Copyright confusion dogs European digitisation push
The cultural life of Europe will suffer unless more effort is made to clarify what libraries can do with so-called orphan works, says a study.
The British Library looked into ways to speed up the digitisation of books, journals and other printed materials held by Europe's libraries.
It considered 10 works from every decade between 1870 and 2010.
About 43% of the sample were orphan works suggesting a large part of Europe's media may never go online.
"The law does not allow us to use any copyrighted material if we cannot find the rights holders," said Ben White, head of intellectual property at the British Library. Such works where rights holders cannot be found are known as orphan works.
That meant, he said, that across Europe enormous amounts of material would have to be left on the shelf as nations push on with mass digitisation projects.
The study considered a wide variety of printed works including illustrated children's book from the 1920s, travel guides, political pamphlets from the 1960s and 1970s and early "fan fiction" from the 1980s.
Many of the orphan works uncovered in the study were published more than 50 years ago but a surprising number came from more recent times.
For instance, the 1980s produced more than half of all the in-copyright orphan works considered by the study.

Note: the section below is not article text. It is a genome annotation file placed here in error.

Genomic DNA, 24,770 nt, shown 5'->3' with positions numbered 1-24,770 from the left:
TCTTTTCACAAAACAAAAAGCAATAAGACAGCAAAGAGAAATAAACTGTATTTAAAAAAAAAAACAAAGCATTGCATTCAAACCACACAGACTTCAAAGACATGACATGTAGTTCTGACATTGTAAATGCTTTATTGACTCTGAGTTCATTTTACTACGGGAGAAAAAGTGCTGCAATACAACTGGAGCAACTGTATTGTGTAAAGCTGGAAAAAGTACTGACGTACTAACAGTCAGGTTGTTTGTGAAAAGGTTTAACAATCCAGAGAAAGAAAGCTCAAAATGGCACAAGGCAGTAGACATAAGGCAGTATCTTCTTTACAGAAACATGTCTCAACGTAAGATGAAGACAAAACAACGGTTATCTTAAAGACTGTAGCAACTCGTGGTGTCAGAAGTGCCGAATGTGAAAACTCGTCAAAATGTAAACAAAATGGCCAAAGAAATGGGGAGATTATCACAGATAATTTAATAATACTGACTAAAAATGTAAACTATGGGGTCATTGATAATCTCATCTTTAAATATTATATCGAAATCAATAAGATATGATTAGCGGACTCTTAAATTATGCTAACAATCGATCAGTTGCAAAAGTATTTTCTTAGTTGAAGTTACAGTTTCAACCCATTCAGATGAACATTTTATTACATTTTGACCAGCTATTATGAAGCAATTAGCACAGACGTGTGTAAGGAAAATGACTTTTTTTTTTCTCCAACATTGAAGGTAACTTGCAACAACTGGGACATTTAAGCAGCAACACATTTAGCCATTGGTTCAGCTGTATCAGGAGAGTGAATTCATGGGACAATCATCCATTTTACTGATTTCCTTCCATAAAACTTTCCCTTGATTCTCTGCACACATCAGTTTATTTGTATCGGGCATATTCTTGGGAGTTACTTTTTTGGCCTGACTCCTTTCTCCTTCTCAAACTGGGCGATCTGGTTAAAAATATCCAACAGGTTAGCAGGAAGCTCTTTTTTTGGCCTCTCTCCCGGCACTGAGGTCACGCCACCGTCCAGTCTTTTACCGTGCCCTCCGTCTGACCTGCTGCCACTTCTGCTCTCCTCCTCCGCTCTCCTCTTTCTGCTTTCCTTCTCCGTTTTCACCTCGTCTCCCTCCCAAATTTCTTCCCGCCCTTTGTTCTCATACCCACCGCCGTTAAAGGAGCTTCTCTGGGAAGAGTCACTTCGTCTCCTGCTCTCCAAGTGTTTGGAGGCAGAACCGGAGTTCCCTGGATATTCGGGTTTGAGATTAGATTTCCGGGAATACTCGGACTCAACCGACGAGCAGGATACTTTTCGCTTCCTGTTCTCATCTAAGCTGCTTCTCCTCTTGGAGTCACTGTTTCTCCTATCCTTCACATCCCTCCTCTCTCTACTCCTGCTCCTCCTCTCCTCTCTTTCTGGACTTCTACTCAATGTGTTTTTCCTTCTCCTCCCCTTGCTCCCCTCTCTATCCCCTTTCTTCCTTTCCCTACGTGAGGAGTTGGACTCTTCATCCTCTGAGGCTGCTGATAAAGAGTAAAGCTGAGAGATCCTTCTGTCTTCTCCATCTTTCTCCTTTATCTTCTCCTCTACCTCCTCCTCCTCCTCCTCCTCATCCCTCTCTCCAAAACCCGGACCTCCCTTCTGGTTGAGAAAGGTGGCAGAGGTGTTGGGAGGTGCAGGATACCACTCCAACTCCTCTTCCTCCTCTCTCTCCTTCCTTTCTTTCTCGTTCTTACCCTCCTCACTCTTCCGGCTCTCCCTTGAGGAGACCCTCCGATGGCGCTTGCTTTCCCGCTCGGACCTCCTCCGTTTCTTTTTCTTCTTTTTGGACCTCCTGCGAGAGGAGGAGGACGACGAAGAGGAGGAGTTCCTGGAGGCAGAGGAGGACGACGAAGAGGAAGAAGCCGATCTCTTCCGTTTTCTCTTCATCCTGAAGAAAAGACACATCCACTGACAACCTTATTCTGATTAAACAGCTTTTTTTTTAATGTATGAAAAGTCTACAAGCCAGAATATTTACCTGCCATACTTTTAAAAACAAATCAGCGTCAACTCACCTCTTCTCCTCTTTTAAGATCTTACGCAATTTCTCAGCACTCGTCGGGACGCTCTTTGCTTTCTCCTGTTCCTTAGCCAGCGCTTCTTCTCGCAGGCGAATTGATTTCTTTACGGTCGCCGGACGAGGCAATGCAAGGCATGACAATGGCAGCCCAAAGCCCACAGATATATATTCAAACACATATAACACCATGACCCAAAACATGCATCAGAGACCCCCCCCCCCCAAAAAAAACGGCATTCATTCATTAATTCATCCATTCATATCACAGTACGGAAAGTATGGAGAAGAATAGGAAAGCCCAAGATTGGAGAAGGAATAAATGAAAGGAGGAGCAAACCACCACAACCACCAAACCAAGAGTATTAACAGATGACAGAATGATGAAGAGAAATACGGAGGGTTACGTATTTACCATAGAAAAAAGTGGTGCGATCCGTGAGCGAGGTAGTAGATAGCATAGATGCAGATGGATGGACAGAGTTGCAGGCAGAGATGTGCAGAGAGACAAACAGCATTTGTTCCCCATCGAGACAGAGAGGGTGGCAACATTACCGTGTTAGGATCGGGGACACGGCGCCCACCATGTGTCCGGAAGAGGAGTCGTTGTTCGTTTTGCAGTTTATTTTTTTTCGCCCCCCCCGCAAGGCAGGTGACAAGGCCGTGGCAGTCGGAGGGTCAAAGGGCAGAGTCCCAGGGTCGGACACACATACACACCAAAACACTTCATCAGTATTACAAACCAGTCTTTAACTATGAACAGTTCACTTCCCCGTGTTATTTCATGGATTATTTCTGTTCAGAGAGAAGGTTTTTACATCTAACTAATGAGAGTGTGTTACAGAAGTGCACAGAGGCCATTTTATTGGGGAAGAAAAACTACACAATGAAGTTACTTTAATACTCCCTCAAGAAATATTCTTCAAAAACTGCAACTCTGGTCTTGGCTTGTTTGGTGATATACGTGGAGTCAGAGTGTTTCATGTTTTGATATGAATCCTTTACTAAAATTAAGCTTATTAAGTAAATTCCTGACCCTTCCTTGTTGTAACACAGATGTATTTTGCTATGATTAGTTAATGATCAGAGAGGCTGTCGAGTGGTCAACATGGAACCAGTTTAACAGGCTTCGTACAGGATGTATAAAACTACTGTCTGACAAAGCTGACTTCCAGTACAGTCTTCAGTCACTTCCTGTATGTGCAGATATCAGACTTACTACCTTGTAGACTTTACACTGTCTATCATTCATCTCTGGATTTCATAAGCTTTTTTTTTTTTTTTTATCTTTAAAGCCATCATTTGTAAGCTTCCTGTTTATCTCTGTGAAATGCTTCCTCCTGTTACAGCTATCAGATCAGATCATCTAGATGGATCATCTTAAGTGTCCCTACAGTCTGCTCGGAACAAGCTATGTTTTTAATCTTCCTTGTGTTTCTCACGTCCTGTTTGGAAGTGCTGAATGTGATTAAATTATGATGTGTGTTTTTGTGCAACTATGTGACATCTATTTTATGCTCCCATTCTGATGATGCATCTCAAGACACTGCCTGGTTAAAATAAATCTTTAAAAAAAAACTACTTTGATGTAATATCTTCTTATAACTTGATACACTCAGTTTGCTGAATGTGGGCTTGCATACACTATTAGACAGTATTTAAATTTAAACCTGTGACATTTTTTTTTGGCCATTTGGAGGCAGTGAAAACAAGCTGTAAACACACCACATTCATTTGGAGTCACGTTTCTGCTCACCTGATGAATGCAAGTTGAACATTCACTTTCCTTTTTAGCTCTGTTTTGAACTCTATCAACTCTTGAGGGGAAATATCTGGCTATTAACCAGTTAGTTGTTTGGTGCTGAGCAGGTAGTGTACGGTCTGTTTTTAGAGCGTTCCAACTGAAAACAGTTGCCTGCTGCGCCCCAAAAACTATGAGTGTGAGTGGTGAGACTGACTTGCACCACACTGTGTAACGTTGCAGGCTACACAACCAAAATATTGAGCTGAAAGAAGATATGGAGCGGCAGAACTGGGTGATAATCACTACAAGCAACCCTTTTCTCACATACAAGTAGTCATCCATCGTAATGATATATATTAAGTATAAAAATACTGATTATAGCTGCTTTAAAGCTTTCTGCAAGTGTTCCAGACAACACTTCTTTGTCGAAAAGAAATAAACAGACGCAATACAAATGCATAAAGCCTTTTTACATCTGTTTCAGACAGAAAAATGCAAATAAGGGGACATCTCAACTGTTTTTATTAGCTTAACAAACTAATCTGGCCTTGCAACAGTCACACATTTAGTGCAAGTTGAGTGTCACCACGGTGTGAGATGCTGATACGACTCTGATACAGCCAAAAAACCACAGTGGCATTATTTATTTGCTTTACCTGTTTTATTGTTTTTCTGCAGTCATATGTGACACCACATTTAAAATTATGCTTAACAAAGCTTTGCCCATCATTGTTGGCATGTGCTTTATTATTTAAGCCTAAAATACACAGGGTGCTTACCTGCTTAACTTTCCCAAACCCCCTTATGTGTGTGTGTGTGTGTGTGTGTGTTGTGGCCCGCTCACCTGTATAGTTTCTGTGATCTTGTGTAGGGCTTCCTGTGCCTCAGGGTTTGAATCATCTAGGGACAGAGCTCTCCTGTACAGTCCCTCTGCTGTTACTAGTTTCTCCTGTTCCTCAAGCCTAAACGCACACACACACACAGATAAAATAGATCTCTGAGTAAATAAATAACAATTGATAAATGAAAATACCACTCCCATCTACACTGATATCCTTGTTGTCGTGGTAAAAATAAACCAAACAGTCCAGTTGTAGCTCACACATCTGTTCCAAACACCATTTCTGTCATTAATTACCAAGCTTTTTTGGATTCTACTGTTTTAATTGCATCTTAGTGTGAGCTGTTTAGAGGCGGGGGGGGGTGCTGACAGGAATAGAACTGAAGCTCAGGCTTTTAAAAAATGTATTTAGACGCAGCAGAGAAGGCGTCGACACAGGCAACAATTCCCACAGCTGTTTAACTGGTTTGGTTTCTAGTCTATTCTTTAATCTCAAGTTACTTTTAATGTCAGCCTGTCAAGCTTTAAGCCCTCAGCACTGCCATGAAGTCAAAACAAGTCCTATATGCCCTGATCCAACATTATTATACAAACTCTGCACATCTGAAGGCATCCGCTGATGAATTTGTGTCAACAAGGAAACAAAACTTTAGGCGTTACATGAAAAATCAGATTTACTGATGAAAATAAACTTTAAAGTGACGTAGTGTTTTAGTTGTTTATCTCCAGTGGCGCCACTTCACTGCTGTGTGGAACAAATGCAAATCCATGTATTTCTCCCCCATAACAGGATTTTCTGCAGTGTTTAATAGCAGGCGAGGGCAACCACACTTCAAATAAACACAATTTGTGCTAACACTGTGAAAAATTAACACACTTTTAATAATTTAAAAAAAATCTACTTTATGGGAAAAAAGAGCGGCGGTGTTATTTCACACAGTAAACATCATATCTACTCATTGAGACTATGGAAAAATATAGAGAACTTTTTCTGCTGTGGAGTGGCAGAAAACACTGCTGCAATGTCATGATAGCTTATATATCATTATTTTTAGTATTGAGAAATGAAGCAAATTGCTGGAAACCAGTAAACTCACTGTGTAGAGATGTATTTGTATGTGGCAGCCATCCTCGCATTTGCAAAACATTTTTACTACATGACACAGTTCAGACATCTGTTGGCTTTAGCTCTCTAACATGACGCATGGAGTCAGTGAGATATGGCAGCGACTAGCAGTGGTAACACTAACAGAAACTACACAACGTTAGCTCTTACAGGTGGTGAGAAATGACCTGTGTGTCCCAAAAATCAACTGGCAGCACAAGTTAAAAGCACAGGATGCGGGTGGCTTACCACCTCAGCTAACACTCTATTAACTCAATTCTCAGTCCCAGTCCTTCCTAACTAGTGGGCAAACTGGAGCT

The potential legal problems involved with publishing orphan works that are subsequently found to have a rights owner, has led libraries to concentrate their digitisation efforts on older and historical works they are sure are out of copyright.
The study was carried out in support of the European Arrow project which wants to automate the process of finding who owns the rights to a work.
Automation is going to be essential if Europe is to meet its targets for putting books and other printed materials online, suggests the study.
"The costs around the time it manually takes to look for rights holders could be much much higher than actual cost of the digitisation projects," he said.
Manual clearing of rights takes on average about four hours for each text, found the study.
By contrast, an automatic system like Arrow which links together rights databases can reduce the search time to five minutes.